In the future I see, society will be less fearful and age-segregated. There will be greater value placed on the ways aging adults with dementia can add to our society and to children’s lives. There will be less need to medicate aging adults with dementia, because they will be so calm and grounded in their view of the world, thanks to meaningful interactions with children every day.
Paint a picture of a moment when your organization is doing exactly what you intend it to do.
There is an aging adult with dementia and a young child, working side-by-side on a Montessori activity created specifically for the adult to remember, even if only for a moment, and the child to learn. At times they’re concentrating and serious, and at other times they’re laughing and being silly. Age and disease barriers are gone, and all that you see is two human beings connecting.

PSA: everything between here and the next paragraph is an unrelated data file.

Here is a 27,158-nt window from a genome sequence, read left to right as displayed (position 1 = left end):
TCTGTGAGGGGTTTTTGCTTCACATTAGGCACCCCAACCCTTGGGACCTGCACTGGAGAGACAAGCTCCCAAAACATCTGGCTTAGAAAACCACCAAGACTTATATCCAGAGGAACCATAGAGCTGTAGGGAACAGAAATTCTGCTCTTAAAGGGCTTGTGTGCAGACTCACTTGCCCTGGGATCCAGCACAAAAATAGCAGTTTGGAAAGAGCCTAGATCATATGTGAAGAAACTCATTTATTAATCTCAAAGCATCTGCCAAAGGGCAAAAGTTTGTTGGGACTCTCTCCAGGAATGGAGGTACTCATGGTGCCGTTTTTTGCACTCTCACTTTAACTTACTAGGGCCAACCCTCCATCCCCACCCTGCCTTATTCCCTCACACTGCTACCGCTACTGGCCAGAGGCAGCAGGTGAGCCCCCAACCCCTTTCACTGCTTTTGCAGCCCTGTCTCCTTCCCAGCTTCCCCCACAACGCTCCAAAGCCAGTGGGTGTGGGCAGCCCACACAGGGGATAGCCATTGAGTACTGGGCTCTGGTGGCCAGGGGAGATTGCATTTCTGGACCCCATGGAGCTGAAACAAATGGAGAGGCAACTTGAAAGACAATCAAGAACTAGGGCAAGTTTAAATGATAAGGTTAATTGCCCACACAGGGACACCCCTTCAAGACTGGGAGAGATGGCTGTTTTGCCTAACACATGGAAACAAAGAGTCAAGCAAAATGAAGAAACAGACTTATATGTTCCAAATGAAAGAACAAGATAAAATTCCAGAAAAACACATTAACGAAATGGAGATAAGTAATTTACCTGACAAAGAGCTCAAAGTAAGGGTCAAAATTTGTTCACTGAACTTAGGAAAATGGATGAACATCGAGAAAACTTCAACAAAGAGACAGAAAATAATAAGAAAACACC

How can people get involved with your work?
Montessori schools and Montessori Assisted Living Residences can hire MILC to train their staff, paving the way for partnerships between them. Older adults can volunteer by bringing their hobbies and skills to our coordinated visits between schools and Assisted Living Residences and, soon, to our brick-and-mortar sites.
What advice would you give someone who wants to replicate what you’re doing in their community?
Contact me at [email protected]. Take Montessori training for Aging and Dementia and get Montessori certification for early learning.